Some allotropes of Sulfur

S6 - cyclohexasulfur


S12 - cyclododecasulfur

S6 - cyclo-hexasulfur
This was first prepared by M.R. Engel in 1891 who reacted HCl with thiosulfate, HS2O3-. Cyclo-S6 is orange-red and forms rhombohedral crystals. It is called ρ-sulfur, ε-sulfur, Engel's sulfur and Aten's sulfur. Another method of preparation involves reacting a polysulfane with sulfur monochloride:
H2S4 + S2Cl2 → cyclo-S6 + 2 HCl (dilute solution in diethyl ether)
The sulfur ring in cyclo-S6 has a "chair" conformation, reminiscent of the chair form of cyclohexane. All of the sulfur atoms are equivalent.

Thermodynamically, S12 is the second most stable sulfur ring after S8. Therefore, S12 is formed in many chemical reactions in which elemental sulfur is a product. In addition, S12 is a component of liquid sulfur at all temperatures. The same holds for S18 and S20 which are often formed together with S12. Its structure can be visualised as having sulfur atoms in three parallel planes, 3 in the top, 6 in the middle and three in the bottom.

Liquid sulfur after equilibration contains sulfur homocycles of all sizes and some of these can be isolated by quenching, extraction, fractional precipitation and crystallization depending on their differing solubilities.

Cyclo-S12 can be prepared by heating elemental sulfur to about 200 °C for 5-10 min and then allowing the mixture to cool to 140-160 °C within about 15 min. Once the melt has become less viscous, it is poured in as thin a stream as possible into liquid nitrogen in order to quench the equilibrium. Recrystallization of the yellow powder from CS2 allows the isolation of an adduct which slowly loses the solvent to give the cyclo-dodecasulfur.

Note that both B and S form stable E12 species but the structures (and coordination numbers) are quite different.


Iodine was discovered by French chemist Bernard Courtois in 1811. His father was a manufacturer of saltpeter (a vital part of gunpowder) and at the time of the French Napoleonic Wars, saltpeter was in great demand. Saltpeter produced from French niter beds required sodium carbonate, which could be isolated from seaweed collected on the coasts of Normandy and Brittany. To isolate the sodium carbonate, the seaweed was burned and the ash washed with water. The remaining waste was destroyed by adding sulfuric acid. Courtois once added excessive sulfuric acid and a cloud of purple vapour rose. He noted that the vapour crystallized on cold surfaces, making dark crystals. Courtois suspected that this was a new element but lacked the funds to pursue it further.

Samples of the material reached Humphry Davy and Joseph Louis Gay-Lussac and in early December 1813 both claimed that they had identified a new element. Arguments erupted between them over who had identified iodine first, but both scientists acknowledged Courtois as the first to isolate the element.

Iodine is found on Earth mainly as the highly water-soluble iodide ion I-, concentrated in oceans and brine pools. Like the other halogens, free iodine occurs mainly as a diatomic molecule I2. In the universe and on Earth, iodine's high atomic number makes it a relatively rare element. However, its presence in ocean water has given it a role in biology. It is the heaviest essential element widely utilized by life in biological functions.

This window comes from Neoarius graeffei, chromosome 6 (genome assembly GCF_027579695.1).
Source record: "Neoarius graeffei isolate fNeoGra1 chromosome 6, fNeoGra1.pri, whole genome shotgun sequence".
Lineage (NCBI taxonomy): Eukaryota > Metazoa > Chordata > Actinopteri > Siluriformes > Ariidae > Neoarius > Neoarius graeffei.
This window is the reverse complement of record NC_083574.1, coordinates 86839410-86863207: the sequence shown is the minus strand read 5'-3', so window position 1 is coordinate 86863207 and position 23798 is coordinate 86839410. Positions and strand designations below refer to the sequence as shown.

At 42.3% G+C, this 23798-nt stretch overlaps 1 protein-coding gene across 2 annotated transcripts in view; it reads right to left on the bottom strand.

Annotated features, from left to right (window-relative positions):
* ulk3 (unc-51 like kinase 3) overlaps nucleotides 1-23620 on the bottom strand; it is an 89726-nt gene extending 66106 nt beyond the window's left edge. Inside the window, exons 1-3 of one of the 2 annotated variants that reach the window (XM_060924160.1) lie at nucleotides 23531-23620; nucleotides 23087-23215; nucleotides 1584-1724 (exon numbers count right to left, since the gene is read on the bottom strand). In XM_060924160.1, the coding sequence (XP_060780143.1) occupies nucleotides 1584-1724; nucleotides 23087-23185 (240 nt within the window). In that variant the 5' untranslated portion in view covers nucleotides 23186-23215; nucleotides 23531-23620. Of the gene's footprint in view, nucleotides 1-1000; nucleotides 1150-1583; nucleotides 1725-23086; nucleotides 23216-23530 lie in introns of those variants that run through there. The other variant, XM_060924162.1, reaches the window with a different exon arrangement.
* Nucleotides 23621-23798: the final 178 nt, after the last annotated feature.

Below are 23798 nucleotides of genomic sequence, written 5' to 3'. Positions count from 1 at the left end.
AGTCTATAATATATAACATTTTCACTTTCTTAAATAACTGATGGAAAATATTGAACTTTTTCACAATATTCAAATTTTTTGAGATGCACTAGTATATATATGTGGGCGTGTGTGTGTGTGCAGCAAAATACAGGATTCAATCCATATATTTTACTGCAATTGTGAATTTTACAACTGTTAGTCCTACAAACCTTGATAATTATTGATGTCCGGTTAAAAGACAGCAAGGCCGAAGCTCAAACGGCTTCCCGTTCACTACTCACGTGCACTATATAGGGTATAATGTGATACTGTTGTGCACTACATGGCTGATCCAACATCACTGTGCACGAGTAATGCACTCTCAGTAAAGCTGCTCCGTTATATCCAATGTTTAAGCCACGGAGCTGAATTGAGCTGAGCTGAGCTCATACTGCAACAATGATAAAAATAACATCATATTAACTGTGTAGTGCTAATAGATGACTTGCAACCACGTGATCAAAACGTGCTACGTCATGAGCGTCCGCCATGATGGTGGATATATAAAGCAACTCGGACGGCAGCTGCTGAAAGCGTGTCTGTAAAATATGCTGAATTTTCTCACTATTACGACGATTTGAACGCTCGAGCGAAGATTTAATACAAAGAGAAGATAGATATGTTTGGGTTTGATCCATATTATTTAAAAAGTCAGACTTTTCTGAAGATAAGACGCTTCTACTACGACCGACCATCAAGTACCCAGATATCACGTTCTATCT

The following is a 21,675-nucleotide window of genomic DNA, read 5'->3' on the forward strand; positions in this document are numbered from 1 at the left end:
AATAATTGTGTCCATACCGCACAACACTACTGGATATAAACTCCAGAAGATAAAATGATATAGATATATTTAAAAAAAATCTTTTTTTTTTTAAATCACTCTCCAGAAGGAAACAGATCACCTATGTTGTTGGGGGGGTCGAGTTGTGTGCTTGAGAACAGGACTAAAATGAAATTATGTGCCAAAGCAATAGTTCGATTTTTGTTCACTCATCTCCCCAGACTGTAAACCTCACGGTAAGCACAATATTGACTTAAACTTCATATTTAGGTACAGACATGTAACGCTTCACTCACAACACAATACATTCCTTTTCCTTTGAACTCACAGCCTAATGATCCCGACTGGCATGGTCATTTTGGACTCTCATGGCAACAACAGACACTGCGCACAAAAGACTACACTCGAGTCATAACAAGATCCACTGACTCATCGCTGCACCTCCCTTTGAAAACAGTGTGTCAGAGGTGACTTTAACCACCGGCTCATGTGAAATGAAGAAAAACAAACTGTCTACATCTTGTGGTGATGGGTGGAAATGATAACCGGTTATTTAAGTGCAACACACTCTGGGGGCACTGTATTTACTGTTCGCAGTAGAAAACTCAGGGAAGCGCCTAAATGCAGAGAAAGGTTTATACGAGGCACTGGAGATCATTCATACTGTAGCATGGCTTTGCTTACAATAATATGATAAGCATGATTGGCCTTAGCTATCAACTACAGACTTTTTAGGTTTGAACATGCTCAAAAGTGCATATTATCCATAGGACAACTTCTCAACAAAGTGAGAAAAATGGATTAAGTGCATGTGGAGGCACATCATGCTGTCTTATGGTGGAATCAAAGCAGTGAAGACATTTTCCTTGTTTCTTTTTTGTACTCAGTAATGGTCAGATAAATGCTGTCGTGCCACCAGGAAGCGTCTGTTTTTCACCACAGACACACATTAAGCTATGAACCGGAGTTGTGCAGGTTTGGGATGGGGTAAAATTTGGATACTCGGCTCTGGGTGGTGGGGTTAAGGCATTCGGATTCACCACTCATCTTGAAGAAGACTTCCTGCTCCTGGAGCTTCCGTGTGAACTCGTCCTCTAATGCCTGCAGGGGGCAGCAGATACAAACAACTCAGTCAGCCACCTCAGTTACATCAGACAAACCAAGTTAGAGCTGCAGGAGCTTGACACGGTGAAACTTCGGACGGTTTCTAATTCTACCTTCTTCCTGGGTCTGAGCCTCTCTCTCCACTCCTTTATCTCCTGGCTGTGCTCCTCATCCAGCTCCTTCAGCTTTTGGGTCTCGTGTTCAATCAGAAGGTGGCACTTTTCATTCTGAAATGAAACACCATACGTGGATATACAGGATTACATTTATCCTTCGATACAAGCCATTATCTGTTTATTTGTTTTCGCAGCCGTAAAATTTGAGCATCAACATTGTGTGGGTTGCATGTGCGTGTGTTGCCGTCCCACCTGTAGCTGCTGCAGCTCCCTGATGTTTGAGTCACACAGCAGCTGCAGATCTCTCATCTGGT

Under standard conditions, iodine is a bluish-black solid that sublimes to form a noxious violet-pink gas. It melts at 113.7 °C (386.85 K) and forms compounds with many elements but is less reactive than the other halogens, and has some metallic light reflectance.

Elemental iodine is slightly soluble in water, with one gram dissolving in 3450 ml at 20 °C and 1280 ml at 50 °C; potassium iodide may be added to increase solubility via formation of triiodide ions (I3-). Nonpolar solvents such as hexane and carbon tetrachloride provide a higher solubility.

Iodine normally exists as a diatomic molecule with an I-I bond length of 270 pm, one of the longest single bonds known. The I2 molecules tend to interact via weak London dispersion forces, and this interaction is responsible for the higher melting point compared to more compact halogens, which are also diatomic. Since the atomic size of iodine is larger, its melting point is higher.

The I-I bond is relatively weak, with a bond dissociation energy of 151 kJmol-1, and most bonds to iodine are weaker than for the lighter halides. One consequence of this weak bonding is the relatively high tendency of I2 molecules to dissociate into atomic iodine.
orthorhombic structure of I2
a= 0.72701, b= 0.97934, c= 0.47900 nm

The halogens, Cl2, Br2, and I2 adopt similar orthorhombic structures in which diatomic molecules lie in layers:
Cl a= 0.624 b= 0.826 c= 0.448 nm
Br a= 0.667 b= 0.872 c= 0.448 nm
I a= 0.72701, b= 0.97934, c= 0.47900 nm

Return to the course outline or move on to Lecture 6: Acids, Bases and Solvent Systems.


Much of the information in these course notes has been sourced from Wikipedia under the Creative Commons License.
'Inorganic Chemistry' - C. Housecroft and A.G. Sharpe, Prentice Hall, 4th Ed., 2012, ISBN13: 978-0273742753, pps 24-27, 43-50, 172-176, 552-558, 299-301, 207-212
'Basic Inorganic Chemistry' - F.A. Cotton, G. Wilkinson and P.L. Gaus, John Wiley and Sons, Inc. 3rd Ed., 1994.
'Introduction to Modern Inorganic Chemistry' - K.M. Mackay, R.A. Mackay and W. Henderson, International Textbook Company, 5th Ed., 1996.